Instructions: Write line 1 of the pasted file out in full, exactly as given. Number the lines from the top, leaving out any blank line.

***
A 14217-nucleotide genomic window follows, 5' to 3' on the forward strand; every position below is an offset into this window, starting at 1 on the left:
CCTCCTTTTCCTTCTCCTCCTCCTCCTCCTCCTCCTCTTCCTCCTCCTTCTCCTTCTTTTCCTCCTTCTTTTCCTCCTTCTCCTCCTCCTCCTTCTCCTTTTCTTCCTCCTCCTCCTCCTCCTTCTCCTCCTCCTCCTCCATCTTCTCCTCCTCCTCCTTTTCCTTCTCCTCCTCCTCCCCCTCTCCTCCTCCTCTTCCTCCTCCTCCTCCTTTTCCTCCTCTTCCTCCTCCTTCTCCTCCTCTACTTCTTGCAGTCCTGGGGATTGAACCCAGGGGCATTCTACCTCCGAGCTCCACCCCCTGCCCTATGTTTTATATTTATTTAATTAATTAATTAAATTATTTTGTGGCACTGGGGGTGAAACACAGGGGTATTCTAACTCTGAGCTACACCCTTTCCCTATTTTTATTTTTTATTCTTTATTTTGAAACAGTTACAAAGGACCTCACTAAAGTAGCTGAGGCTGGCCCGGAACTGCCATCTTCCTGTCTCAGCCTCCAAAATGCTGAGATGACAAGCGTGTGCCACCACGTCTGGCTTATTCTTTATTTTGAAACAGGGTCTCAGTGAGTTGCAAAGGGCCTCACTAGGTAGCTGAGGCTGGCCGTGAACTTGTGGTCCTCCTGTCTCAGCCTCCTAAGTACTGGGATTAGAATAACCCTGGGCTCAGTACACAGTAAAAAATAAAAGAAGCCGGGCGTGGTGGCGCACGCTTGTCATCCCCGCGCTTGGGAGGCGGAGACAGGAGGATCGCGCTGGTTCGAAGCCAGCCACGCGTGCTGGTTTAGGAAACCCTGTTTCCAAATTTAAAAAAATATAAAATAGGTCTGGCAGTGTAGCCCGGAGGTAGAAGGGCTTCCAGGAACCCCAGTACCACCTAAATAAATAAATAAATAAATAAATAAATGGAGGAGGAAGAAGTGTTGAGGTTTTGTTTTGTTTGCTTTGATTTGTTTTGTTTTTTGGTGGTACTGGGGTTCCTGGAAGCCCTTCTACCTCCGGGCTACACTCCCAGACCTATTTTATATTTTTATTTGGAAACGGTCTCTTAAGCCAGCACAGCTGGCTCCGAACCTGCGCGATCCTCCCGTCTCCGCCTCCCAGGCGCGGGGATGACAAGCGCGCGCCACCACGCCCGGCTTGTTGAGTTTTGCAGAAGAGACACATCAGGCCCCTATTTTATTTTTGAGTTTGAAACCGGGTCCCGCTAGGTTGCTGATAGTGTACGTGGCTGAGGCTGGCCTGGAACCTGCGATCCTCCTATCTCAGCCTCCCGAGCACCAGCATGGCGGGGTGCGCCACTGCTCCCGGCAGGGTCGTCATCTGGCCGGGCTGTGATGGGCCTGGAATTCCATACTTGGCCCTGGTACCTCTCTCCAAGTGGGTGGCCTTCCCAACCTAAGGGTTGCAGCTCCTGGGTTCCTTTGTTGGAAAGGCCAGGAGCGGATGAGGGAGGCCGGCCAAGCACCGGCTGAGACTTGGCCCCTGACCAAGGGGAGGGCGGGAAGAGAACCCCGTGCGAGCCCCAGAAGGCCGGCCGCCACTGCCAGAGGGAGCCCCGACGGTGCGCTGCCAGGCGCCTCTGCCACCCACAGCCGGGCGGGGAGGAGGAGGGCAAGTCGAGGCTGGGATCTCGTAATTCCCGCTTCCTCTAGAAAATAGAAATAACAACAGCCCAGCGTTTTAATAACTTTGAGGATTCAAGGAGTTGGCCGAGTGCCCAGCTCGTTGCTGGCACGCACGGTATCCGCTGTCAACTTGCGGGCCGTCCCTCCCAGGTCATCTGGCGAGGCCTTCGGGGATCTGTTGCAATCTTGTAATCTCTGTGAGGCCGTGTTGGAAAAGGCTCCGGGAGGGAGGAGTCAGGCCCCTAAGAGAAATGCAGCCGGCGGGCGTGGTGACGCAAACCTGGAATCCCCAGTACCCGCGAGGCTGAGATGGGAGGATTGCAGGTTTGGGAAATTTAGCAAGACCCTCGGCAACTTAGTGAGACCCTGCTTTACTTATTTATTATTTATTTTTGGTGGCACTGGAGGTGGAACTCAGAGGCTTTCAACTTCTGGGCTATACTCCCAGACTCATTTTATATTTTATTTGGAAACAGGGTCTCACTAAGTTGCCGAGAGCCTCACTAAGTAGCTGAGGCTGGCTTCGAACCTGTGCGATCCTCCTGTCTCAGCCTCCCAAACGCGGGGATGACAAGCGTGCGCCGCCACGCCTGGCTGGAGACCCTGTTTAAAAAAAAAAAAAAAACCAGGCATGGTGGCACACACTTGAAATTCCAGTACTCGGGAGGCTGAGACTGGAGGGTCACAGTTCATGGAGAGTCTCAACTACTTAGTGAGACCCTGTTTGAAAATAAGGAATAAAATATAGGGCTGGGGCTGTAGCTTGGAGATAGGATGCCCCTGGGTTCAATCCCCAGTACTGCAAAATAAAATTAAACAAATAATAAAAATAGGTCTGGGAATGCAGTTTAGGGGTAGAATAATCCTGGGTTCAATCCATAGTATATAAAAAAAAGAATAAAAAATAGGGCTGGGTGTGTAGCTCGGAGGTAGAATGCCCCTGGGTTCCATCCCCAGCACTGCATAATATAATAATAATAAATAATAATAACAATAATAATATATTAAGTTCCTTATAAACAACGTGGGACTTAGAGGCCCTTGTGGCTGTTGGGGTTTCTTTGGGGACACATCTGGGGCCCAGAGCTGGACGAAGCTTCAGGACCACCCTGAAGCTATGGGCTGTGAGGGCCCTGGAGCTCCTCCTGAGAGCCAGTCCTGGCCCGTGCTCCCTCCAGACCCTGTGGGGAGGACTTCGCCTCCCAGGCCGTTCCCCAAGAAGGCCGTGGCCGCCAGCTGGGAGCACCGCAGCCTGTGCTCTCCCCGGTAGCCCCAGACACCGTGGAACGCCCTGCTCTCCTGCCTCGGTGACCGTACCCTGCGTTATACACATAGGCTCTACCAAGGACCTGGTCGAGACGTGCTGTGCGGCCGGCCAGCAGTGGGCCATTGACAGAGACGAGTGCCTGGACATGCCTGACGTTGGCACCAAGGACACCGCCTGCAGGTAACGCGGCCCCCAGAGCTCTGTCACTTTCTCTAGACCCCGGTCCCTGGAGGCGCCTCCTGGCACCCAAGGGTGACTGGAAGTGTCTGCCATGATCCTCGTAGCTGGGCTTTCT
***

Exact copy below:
A 14217-nucleotide genomic window follows, 5' to 3' on the forward strand; every position below is an offset into this window, starting at 1 on the left: